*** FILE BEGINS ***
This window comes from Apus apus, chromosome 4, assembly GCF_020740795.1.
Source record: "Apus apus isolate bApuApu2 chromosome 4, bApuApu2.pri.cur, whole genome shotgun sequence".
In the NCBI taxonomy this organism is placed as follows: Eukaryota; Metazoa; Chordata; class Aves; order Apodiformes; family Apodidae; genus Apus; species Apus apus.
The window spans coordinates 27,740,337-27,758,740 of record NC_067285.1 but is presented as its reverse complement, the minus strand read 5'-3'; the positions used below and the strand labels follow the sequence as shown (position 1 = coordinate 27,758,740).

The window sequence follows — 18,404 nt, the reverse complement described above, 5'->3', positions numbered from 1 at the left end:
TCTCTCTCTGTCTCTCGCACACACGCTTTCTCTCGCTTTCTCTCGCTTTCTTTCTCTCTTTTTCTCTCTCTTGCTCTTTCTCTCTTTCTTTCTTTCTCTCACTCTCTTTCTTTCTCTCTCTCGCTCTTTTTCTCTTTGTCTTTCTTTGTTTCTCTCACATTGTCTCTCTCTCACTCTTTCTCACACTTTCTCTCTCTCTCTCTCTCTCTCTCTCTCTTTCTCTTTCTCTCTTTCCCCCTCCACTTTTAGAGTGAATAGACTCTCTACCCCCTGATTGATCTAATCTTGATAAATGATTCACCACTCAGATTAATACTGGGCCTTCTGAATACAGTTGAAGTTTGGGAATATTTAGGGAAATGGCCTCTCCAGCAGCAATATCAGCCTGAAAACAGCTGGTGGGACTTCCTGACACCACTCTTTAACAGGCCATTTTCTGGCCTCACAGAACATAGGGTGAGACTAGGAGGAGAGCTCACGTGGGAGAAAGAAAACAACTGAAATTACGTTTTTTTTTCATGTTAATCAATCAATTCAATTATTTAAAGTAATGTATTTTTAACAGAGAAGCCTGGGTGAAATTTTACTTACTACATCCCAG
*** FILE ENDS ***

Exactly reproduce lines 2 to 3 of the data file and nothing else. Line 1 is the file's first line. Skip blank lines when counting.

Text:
Source record: "Apus apus isolate bApuApu2 chromosome 4, bApuApu2.pri.cur, whole genome shotgun sequence".
In the NCBI taxonomy this organism is placed as follows: Eukaryota; Metazoa; Chordata; class Aves; order Apodiformes; family Apodidae; genus Apus; species Apus apus.